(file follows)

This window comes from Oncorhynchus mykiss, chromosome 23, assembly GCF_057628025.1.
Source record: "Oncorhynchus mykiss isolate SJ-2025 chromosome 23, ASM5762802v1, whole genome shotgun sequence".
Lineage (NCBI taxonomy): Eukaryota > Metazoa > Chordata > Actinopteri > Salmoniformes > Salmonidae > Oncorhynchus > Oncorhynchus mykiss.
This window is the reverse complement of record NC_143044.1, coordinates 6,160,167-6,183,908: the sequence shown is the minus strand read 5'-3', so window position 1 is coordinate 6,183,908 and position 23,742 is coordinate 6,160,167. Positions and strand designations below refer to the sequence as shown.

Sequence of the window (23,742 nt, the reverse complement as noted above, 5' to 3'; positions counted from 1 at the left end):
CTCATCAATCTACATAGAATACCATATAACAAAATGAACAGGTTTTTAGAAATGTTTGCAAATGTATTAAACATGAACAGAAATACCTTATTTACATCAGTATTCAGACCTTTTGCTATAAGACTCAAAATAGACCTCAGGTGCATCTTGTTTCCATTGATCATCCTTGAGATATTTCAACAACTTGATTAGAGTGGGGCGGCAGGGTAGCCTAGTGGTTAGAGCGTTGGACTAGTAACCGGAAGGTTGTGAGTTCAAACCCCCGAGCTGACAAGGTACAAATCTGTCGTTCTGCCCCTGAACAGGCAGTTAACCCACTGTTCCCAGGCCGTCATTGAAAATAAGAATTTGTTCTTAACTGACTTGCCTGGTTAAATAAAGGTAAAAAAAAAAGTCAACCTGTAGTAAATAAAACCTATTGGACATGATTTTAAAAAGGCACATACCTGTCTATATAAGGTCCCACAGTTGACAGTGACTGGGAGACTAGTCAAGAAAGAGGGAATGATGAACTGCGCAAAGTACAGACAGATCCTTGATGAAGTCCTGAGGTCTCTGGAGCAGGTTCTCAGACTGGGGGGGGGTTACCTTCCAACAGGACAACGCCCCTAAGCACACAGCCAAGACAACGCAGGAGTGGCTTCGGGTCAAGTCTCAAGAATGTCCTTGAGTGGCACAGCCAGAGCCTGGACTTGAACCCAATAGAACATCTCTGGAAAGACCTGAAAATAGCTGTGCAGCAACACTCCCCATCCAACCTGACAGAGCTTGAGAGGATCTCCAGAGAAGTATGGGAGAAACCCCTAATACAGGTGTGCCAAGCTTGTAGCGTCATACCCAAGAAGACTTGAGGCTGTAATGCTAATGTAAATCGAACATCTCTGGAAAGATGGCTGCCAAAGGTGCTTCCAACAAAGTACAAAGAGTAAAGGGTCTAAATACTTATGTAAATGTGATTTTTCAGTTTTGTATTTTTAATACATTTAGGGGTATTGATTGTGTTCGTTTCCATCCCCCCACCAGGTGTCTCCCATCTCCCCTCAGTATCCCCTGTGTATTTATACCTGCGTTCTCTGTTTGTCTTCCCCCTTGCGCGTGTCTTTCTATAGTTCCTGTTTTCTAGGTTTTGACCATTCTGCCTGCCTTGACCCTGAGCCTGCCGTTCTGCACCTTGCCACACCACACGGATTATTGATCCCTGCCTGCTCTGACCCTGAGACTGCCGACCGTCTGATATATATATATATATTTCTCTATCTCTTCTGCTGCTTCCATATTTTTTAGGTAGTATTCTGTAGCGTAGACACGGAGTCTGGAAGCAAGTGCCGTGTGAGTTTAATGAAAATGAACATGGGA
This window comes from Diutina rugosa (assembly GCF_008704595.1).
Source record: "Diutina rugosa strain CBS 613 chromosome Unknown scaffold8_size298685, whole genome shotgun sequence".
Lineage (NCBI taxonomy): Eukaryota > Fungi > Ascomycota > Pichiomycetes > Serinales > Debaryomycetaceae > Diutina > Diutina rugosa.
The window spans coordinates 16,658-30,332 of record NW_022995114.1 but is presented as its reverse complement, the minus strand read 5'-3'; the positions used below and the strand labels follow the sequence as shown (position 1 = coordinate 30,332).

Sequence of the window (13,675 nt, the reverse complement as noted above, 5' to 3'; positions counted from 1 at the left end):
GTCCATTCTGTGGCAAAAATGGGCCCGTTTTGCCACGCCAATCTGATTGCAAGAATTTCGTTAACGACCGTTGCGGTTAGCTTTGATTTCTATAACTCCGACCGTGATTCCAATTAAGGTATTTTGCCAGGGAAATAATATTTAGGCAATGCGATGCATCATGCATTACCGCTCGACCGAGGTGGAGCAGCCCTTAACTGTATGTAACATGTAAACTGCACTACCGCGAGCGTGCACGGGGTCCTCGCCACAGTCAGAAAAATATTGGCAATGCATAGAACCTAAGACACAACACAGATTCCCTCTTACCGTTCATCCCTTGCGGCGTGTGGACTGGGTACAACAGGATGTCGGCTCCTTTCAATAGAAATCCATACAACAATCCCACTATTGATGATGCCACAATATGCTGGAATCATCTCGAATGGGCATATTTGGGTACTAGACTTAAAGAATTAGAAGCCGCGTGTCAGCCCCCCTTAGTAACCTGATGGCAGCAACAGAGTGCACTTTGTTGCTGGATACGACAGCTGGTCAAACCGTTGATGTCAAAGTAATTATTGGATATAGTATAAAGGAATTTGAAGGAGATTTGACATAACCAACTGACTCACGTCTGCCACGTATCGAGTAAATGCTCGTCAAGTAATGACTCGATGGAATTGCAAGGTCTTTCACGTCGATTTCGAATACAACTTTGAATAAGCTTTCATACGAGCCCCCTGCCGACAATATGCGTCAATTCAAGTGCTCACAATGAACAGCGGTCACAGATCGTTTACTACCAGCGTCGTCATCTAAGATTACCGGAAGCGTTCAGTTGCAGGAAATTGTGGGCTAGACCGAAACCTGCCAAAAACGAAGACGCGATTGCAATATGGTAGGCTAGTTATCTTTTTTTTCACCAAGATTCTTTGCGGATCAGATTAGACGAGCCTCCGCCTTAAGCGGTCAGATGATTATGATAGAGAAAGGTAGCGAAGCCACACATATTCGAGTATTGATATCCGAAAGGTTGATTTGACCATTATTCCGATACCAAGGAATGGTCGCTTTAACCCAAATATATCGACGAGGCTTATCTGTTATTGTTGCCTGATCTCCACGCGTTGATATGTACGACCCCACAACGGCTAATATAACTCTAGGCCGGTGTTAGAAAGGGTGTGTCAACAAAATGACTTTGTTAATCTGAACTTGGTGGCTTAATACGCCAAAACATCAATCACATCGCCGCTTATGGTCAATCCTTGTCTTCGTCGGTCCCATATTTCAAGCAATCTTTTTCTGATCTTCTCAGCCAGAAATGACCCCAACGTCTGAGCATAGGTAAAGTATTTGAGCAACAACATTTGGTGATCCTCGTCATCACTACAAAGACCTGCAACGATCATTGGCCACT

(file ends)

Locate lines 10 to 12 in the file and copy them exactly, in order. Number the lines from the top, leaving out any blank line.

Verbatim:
The window spans coordinates 16,658-30,332 of record NW_022995114.1 but is presented as its reverse complement, the minus strand read 5'-3'; the positions used below and the strand labels follow the sequence as shown (position 1 = coordinate 30,332).

Sequence of the window (13,675 nt, the reverse complement as noted above, 5' to 3'; positions counted from 1 at the left end):
GTCCATTCTGTGGCAAAAATGGGCCCGTTTTGCCACGCCAATCTGATTGCAAGAATTTCGTTAACGACCGTTGCGGTTAGCTTTGATTTCTATAACTCCGACCGTGATTCCAATTAAGGTATTTTGCCAGGGAAATAATATTTAGGCAATGCGATGCATCATGCATTACCGCTCGACCGAGGTGGAGCAGCCCTTAACTGTATGTAACATGTAAACTGCACTACCGCGAGCGTGCACGGGGTCCTCGCCACAGTCAGAAAAATATTGGCAATGCATAGAACCTAAGACACAACACAGATTCCCTCTTACCGTTCATCCCTTGCGGCGTGTGGACTGGGTACAACAGGATGTCGGCTCCTTTCAATAGAAATCCATACAACAATCCCACTATTGATGATGCCACAATATGCTGGAATCATCTCGAATGGGCATATTTGGGTACTAGACTTAAAGAATTAGAAGCCGCGTGTCAGCCCCCCTTAGTAACCTGATGGCAGCAACAGAGTGCACTTTGTTGCTGGATACGACAGCTGGTCAAACCGTTGATGTCAAAGTAATTATTGGATATAGTATAAAGGAATTTGAAGGAGATTTGACATAACCAACTGACTCACGTCTGCCACGTATCGAGTAAATGCTCGTCAAGTAATGACTCGATGGAATTGCAAGGTCTTTCACGTCGATTTCGAATACAACTTTGAATAAGCTTTCATACGAGCCCCCTGCCGACAATATGCGTCAATTCAAGTGCTCACAATGAACAGCGGTCACAGATCGTTTACTACCAGCGTCGTCATCTAAGATTACCGGAAGCGTTCAGTTGCAGGAAATTGTGGGCTAGACCGAAACCTGCCAAAAACGAAGACGCGATTGCAATATGGTAGGCTAGTTATCTTTTTTTTCACCAAGATTCTTTGCGGATCAGATTAGACGAGCCTCCGCCTTAAGCGGTCAGATGATTATGATAGAGAAAGGTAGCGAAGCCACACATATTCGAGTATTGATATCCGAAAGGTTGATTTGACCATTATTCCGATACCAAGGAATGGTCGCTTTAACCCAAATATATCGACGAGGCTTATCTGTTATTGTTGCCTGATCTCCACGCGTTGATATGTACGACCCCACAACGGCTAATATAACTCTAGGCCGGTGTTAGAAAGGGTGTGTCAACAAAATGACTTTGTTAATCTGAACTTGGTGGCTTAATACGCCAAAACATCAATCACATCGCCGCTTATGGTCAATCCTTGTCTTCGTCGGTCCCATATTTCAAGCAATCTTTTTCTGATCTTCTCAGCCAGAAATGACCCCAACGTCTGAGCATAGGTAAAGTATTTGAGCAACAACATTTGGTGATCCTCGTCATCACTACAAAGACCTGCAACGATCATTGGCCACT